During a pandemic lockdown full of pyjama dance parties, life talks, and final goodbyes, a family helps a father die with dignity.
In April 2020, journalist Mitchell Consky received bad news: his father was diagnosed with a rare and terminal cancer, with less than two months to live. Suddenly, he and his extended family — many of them health care workers — were tasked with navigating the distance of the Covid-19 pandemic with a family-based approach to end-of-life care. The result was a home hospice during the first lockdown. Suspended within the chaos of medication and treatments were dance parties, episodes of Tiger King, and his father’s many deadpan jokes.
Leaning into his journalistic intuitions, Mitchell interviewed his father daily, audio recording final talks, emotional goodbyes, and the unexpected laughter that filled his father’s final days. Serving as a catalyst for fatherly affection, these interviews became an opportunity for emotional confession during the slowed-down time of a shuttered world — and reflect how far a family went in making a dying loved one feel safe at home.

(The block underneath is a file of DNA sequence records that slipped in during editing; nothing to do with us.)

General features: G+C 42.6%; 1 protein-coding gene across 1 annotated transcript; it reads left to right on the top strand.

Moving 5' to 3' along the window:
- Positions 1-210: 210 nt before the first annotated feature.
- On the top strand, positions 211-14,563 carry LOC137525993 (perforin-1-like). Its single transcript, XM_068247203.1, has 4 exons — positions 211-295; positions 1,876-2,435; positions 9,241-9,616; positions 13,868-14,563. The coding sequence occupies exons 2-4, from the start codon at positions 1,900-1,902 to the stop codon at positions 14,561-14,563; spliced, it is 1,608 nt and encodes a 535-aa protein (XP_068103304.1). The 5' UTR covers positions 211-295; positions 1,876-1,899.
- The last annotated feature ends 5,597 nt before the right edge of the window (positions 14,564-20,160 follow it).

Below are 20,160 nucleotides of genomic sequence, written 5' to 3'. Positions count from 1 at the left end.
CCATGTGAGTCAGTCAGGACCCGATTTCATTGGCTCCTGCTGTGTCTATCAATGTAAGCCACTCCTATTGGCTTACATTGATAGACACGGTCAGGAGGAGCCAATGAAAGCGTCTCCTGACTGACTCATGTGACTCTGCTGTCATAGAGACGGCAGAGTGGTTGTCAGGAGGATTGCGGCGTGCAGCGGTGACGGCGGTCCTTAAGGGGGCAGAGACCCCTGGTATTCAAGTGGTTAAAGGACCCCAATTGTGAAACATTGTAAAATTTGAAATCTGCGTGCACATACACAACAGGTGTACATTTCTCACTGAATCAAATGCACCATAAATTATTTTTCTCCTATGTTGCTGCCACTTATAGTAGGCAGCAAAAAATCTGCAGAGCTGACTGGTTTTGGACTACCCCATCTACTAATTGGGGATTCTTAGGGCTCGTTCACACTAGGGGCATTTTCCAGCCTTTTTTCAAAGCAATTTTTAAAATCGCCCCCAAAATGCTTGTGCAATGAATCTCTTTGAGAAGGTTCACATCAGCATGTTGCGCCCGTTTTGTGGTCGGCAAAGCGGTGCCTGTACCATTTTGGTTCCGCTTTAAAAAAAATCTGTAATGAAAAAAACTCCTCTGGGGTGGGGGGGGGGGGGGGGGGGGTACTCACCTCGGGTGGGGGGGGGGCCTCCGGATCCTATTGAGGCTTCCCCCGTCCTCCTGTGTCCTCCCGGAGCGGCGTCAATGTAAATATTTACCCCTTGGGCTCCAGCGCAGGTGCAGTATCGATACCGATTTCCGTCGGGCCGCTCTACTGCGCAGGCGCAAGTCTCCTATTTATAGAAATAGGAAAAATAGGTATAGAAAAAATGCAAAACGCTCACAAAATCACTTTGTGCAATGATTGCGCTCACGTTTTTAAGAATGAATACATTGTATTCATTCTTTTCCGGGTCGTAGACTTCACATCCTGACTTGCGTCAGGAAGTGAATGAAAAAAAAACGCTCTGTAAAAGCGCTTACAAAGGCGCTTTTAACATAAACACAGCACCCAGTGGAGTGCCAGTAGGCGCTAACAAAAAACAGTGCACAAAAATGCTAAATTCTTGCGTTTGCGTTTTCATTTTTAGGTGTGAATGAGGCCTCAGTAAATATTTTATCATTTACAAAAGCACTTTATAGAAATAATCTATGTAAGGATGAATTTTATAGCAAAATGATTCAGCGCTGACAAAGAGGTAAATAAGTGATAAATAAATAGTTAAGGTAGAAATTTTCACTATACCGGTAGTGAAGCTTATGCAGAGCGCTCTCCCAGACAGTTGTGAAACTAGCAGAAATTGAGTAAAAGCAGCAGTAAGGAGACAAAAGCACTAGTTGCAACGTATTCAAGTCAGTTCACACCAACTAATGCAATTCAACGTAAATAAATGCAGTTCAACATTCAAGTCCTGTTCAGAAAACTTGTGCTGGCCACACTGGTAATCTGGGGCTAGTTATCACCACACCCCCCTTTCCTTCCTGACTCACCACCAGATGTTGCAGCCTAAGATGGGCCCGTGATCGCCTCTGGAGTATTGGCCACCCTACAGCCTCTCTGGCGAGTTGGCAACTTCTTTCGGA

About the author
Mitchell Consky is a journalist with works published in the Globe and Mail, the Toronto Star, the Walrus, and BNN Bloomberg. He specializes in long-form feature writing and essays about loss, travel, and adventure. When not working, his ideal escape is drifting on a canoe in Ontario’s Algonquin Park. He lives in Toronto.